EU left refuses to condemn Russian abuse

Submitted by SJW on 21 June, 2018 - 11:52 Author: Dale Street
Oleg Sentsov

On 14 June the left bloc in the European Parliament voted against a motion demanding Russia release Ukrainian filmmaker Oleg Sentsov and 70 other Ukrainian political prisoners.

It was official policy of the left bloc, GEU/NGL, to vote against the motion. Only six members of the 52-strong faction rebelled: five by voting for, and one by abstaining. The GUE/NGL has not issued a statement explaining its opposition to the motion.

485 MEPs voted for the motion. 76 voted against. And 66 abstained.

Those who voted against the motion were almost entirely members of the far right factions in the European Parliament (ENF and EFDD) — or members of the “far left” GUE/NGL.

The GUE/NGL includes traditional Stalinist parties (e.g. Portuguese and Cypriot Communist Parties) and the “new Left” (e.g. Syriza and Podemos), with the German Die Linke and French Left Front halfway between the two.

In the 2014 European Parliament elections parties affiliated to the GUE/NGL increased their share of the vote by 150%. Their share of seats in the Parliament increased from 4.5% to 7%, amounting to 52 seats.

On the day of the vote GUE/NGL’s Twitter account did carry posts highlighting: GUE/NGL opposition to Israel’s oppression of Palestinians; support for a boycott of Israeli companies; Bahrein’s imprisonment of a human rights activist; Myanmar’s repression of the Rohingya.

But anything condemning Russia’s suppression of human and democratic rights? No.

Oleg Sentsov was arrested in Crimea in May 2014, shortly after Russia’s annexation of the peninsula. In 2015 he was sentenced to 20 years imprisonment on spurious charges of terrorism.

Sentsov is serving his sentence in the “White Bear” prison colony in the north of the Arctic Circle. He has now been on hunger strike for over a month, demanding his own release and the release of other political prisoners.

The 14 June resolution also condemned Russia’s use of manufactured charges, torture, and inhuman prison conditions in its ongoing attempts to crush opposition to its annexation of the Crimea.

It concluded with 27 demands, covering the release of political prisoners, an end to the harassment of human rights activists and investigative journalists, respect for human rights in the Crimea and in Russia itself, an end to Russia’s crackdown on NGOs in receipt of financial assistance from abroad.

Putin’s regime is profoundly anti-democratic. It promotes and glorifies an authoritarian strong state, Russian chauvinism, ultra-conservative social values, social and economic inequality, contempt for human rights, the (often physical) elimination of all forms of dissent, military adventures and imperialist expansion.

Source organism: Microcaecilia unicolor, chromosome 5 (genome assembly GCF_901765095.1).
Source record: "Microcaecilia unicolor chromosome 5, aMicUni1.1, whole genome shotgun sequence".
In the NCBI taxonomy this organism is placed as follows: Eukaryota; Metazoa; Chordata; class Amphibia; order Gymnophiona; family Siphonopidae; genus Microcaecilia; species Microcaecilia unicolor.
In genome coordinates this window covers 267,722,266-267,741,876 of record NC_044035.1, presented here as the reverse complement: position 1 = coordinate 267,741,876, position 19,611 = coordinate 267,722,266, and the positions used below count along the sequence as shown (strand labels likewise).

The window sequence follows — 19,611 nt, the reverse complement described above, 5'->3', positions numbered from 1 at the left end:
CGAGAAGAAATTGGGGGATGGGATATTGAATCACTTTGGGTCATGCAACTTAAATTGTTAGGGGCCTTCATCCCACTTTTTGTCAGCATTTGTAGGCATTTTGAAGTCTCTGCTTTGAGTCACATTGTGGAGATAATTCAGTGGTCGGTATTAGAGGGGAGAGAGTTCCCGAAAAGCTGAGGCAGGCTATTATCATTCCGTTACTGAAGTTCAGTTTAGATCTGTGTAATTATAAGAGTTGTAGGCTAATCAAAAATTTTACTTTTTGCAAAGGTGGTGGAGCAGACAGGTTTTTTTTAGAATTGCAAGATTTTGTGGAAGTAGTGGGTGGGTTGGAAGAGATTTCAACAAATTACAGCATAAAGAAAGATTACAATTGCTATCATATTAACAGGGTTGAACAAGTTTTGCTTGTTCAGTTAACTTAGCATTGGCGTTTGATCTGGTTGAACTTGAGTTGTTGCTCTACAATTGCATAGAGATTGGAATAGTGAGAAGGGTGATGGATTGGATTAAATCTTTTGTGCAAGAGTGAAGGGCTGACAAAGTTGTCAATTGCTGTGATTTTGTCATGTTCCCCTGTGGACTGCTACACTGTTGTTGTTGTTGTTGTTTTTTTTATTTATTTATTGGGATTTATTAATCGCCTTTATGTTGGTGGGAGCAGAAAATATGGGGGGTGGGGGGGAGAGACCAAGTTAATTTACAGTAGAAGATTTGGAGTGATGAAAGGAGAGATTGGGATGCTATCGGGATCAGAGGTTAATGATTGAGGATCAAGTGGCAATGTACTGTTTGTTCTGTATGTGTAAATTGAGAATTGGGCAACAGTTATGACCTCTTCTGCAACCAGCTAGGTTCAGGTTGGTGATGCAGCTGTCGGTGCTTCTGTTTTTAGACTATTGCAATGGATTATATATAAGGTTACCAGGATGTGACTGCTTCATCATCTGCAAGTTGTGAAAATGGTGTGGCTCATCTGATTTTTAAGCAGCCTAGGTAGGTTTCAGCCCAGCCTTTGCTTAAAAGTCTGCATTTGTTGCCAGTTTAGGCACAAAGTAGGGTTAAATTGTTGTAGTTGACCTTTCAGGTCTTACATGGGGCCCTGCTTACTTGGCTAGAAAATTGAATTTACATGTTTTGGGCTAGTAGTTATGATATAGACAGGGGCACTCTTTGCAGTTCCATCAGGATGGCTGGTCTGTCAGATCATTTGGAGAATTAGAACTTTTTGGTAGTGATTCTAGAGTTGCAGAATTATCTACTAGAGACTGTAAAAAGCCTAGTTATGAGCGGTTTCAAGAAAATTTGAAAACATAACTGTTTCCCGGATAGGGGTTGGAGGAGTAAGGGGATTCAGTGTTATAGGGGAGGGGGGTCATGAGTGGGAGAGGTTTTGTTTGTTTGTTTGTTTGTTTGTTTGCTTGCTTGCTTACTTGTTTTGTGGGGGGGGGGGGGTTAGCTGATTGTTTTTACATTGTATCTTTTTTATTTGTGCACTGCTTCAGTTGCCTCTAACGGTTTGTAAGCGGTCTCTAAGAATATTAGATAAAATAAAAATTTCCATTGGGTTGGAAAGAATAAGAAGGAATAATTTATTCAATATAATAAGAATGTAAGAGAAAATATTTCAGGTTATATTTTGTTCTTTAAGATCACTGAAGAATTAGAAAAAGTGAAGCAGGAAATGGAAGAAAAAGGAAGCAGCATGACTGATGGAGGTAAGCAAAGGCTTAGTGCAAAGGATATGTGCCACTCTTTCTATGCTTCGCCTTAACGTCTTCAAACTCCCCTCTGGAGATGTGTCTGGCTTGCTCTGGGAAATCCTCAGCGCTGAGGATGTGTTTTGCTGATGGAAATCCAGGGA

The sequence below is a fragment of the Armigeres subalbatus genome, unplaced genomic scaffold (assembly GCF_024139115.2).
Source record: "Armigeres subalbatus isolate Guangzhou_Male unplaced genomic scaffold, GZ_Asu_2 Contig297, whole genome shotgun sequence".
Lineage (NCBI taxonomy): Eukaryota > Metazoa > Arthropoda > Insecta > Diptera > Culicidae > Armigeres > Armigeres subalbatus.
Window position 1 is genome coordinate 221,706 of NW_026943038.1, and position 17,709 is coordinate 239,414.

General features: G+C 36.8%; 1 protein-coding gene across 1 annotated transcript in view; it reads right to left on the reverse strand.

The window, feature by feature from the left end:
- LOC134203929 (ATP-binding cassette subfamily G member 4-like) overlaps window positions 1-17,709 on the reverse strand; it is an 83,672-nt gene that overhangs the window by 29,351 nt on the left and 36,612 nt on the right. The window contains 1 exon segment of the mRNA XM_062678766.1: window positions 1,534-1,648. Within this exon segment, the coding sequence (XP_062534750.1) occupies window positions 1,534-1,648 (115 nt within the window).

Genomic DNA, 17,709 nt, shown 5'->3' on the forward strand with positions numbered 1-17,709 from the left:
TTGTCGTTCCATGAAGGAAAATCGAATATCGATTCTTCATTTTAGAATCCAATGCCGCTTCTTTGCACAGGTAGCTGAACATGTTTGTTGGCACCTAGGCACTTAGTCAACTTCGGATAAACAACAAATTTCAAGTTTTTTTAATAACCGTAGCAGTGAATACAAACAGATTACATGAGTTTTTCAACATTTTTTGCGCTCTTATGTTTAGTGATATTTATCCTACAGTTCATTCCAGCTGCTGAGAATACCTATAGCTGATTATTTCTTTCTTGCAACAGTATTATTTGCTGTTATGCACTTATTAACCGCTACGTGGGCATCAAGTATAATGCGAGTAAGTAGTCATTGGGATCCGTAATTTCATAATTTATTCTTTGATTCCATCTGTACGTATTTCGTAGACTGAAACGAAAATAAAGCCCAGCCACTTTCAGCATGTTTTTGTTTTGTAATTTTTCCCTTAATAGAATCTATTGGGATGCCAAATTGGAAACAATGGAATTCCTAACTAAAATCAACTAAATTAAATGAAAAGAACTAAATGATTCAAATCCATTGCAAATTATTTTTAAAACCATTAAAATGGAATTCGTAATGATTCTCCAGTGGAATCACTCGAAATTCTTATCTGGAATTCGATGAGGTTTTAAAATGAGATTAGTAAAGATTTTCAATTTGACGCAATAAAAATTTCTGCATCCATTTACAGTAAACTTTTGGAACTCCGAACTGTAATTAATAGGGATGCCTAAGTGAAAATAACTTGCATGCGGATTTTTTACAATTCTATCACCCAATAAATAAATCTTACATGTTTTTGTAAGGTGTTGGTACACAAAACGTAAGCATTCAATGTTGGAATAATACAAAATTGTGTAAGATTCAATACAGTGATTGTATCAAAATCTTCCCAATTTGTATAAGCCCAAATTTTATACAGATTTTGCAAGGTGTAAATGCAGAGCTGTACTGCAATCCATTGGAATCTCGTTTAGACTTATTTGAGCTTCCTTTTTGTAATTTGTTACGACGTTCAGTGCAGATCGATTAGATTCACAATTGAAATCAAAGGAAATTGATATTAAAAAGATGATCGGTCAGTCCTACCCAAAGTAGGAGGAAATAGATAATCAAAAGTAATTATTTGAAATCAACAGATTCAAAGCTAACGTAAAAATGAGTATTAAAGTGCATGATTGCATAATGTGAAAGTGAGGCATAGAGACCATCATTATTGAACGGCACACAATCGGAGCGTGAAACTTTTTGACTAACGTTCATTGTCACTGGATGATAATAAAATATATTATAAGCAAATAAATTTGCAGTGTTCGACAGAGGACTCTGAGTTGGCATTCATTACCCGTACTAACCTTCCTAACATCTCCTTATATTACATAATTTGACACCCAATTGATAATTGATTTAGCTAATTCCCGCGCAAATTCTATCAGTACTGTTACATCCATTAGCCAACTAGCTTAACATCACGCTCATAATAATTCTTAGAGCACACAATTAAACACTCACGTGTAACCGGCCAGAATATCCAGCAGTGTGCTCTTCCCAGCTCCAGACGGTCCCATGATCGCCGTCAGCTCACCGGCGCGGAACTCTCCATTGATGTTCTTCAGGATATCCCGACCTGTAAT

It is a regime which the parties affiliated to the ENF and EFDD hanker to create in their own countries. Not a few of them have also been bankrolled by the Russian government.

Why is the GUE/NGL not opposing Putin’s regime?

In the period 2014/2015, following Russia’s annexation of the Crimea and the Russian-backed “uprising” in Eastern Ukraine, the GUE/NGL voted against an estimated 78% of motions in the European Parliament which condemned Russian military intervention and human rights abuses.

Members of the GUE/NGL spoke against the imposition of sanctions on Russia because they were supposedly dictated by the United States.

In debates on the war in Syria in late 2015 the GUE/NGL again took a pro-Russian position.

The GUE/NGL’s voting pattern in the European Parliament is a continuation of the Putin-apologist policies pursued by its affiliates in their own countries.

Leaders of Die Linke in Germany have claimed that the Maidan uprising of 2013/14 was financed by the US, Ukrainian political activists were trained in an institute named after Joseph Goebbels, and the Ukrainian state symbol of the trident was a Nazi symbol.

In 2014 Die Linke sent observers to the sham Crimean referendum staged under conditions of Russian military occupation. It followed this up by meeting with leaders of the so-called Donetsk People’s Republic (DPR) and organising ‘humanitarian aid’ for the DPR.

Last year’s congress of Die Linke overwhelmingly voted down a motion which sought to condemn Russia’s annexation of the Crimea and its military intervention in Eastern Ukraine.

The GUE/NGL has rightly been condemned for lining up with the far right factions in the European Parliament. The conduct of the GUE/NGL would have been no less outrageous even if the far right factions had, for reasons of their own political calculations, abstained or voted for the motion.

There is also something quite racist — or at least extremely chauvinist — about the refusal of the GUE/NGL and its affiliates to condemn the systematic repression of human rights in the Crimea and Russia.

For the GUE/NGL, citizens of Western Europe are entitled to the protection of “EU principles and values, such as the rule of law, democracy and fundamental rights.” Indeed, such principles and values need to be reinforced.

Russians and the victims of Russian annexation, on the other hand, have a more limited choice: accept the status of victims of state authoritarianism; or be ignored — or denounced, by the GUE/NGL as agents of US imperialism — if they challenge that authoritarianism.

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